Increased Rail Charges—Cause and Effect V IEWS on the judgment of
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the Railway Rates Tribunal on the increase of rail charges (reported on page 17) were expressed, on Tuesday, to The Commercial Motor by Mr. Dudley Elwes, head of the licensing bureau of the C.M.U.A., and Mr. B. Gresham Cooke, secretary of the B.R.F.
In an interview, Mr. Elwes said that it was difficult to see that there could be any real complaint at the railways' increases. There was no doubt, he said, that they had to face higher costs of raw materials and wages_ ,Moreover, their revenue was still some 414,750,000 below the standard imposed by the 1921 Act.
Railways Must Cur Rates.
The question arises, however, as to how the railways can afford to quote exceptional rates in competition with road transport, at the same time as they are appealing to the Tribunal for increased rates. The answer to this paradox is that if they did not charge traders exceptional rates, they would,
in many instances, lose still more. , The added income, said to amount to 45,000,000, which the railways will gain by the increase in rates, will, said Mr. Elwes, be largely swallowed up by the inevitable increase in the cost of materials and the demand from the railwaymen's unions for more wages.
What advantage should road transport seek from this situation? The industry is faced, said Mr. Elwes, with the same difficulties in respect of increased prices of materials; also them is likely to he a demand for higher wages. • There seems no reason, therefore, why hauliers should not themselves raise their rates to meet these extra costs. If the trader be prepared to accept without complaint the findings of the Railway Rates Tribunal, he should find no cause for grumbling if the transport of his goods by road also costs him a little more.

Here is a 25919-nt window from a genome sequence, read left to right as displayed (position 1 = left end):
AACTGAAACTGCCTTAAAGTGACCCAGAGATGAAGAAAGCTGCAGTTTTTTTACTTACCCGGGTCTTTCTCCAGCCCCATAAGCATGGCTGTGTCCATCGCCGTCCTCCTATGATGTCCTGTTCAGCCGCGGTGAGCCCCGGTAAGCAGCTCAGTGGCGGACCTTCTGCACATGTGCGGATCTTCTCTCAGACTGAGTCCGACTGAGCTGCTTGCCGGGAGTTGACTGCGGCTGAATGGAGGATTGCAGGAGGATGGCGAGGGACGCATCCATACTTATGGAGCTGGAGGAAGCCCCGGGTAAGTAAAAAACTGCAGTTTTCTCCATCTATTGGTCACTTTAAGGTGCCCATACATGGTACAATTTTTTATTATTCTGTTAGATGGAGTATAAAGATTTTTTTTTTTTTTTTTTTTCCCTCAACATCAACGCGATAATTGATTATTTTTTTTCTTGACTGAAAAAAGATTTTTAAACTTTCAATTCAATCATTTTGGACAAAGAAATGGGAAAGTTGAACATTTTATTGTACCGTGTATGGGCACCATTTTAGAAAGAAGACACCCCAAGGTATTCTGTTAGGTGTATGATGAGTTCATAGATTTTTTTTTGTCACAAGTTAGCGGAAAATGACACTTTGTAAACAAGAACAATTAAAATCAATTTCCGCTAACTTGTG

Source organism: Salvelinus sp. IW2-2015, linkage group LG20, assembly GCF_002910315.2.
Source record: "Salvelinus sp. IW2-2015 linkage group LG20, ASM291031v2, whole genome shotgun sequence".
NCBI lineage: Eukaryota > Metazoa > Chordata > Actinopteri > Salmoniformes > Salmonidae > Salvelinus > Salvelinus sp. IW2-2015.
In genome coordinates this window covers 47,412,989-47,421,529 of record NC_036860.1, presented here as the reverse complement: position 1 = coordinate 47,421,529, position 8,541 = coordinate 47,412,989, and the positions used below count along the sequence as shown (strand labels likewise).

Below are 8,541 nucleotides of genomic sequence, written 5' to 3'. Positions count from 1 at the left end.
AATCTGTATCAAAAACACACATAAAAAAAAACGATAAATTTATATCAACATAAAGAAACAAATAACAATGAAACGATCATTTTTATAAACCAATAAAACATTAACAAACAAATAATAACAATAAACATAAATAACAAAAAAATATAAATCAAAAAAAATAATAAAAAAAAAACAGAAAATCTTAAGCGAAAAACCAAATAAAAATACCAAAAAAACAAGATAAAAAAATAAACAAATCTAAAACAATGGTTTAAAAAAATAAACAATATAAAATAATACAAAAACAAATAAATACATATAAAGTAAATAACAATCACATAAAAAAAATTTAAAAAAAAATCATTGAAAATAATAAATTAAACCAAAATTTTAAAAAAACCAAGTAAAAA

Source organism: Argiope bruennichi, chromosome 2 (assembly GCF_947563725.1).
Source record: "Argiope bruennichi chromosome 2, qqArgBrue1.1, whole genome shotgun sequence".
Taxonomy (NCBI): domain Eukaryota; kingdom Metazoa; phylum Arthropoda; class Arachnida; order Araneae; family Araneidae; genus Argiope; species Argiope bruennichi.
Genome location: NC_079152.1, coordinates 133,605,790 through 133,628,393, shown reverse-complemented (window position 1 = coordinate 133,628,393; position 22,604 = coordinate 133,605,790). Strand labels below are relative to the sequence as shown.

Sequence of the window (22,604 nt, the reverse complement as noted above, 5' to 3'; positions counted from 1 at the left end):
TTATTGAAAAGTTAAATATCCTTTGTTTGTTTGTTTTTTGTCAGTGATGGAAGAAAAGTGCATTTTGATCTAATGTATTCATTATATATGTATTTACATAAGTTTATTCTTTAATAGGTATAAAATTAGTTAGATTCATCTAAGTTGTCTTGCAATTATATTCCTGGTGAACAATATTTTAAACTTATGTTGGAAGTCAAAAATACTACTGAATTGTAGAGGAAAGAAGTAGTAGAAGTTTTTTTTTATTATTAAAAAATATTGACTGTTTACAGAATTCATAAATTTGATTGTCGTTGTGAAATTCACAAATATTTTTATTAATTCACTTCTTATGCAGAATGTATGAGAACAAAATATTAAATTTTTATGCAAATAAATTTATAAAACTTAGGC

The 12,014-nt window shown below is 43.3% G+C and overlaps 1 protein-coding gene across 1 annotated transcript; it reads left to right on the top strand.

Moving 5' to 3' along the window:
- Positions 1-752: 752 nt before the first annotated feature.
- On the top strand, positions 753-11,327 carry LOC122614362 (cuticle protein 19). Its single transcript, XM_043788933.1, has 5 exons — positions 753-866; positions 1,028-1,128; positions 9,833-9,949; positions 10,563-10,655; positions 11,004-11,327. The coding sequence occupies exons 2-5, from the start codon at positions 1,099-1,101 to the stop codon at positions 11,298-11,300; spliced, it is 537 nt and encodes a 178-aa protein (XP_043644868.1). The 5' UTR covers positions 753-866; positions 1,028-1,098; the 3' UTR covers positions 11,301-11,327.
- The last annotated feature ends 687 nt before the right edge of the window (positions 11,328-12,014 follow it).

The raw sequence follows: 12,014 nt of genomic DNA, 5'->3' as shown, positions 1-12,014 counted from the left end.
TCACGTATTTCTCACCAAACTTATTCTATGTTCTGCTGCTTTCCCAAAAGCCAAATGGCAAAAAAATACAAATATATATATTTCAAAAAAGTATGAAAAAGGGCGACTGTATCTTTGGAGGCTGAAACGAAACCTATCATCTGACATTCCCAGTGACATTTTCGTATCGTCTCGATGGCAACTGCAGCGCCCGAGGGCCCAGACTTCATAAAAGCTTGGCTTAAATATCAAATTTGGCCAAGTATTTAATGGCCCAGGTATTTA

Mr. Gresham Cooke told our representative that, owing to the restrictions imposed on road transport under the Road Traffic Acts, the railways are undoubtedly in a better position to raise their rates than they would have been if free competition had rieen allOwed.
Greater competition between the various forms of transport would bring about rates based upon a true cost of transport, rather than on the railway standard of what the traffic could bear. Agreed charges and exceptional rates are not affected to any marked extent by the Tribunal's decision. Therefore; the railways still retain their freedom to quote exceptional rates, which they , already do on 80 per cent. of their goods traffic.
Not Tied to Standard.
Complaints are frequently voiced by the railway companies that they are tied by statute with regard to rates. The position is, however, that they have, to all intents and purposes, as great a freedom as other forms of transport in this respect, and that no change is indicated by the Tribunal's findings.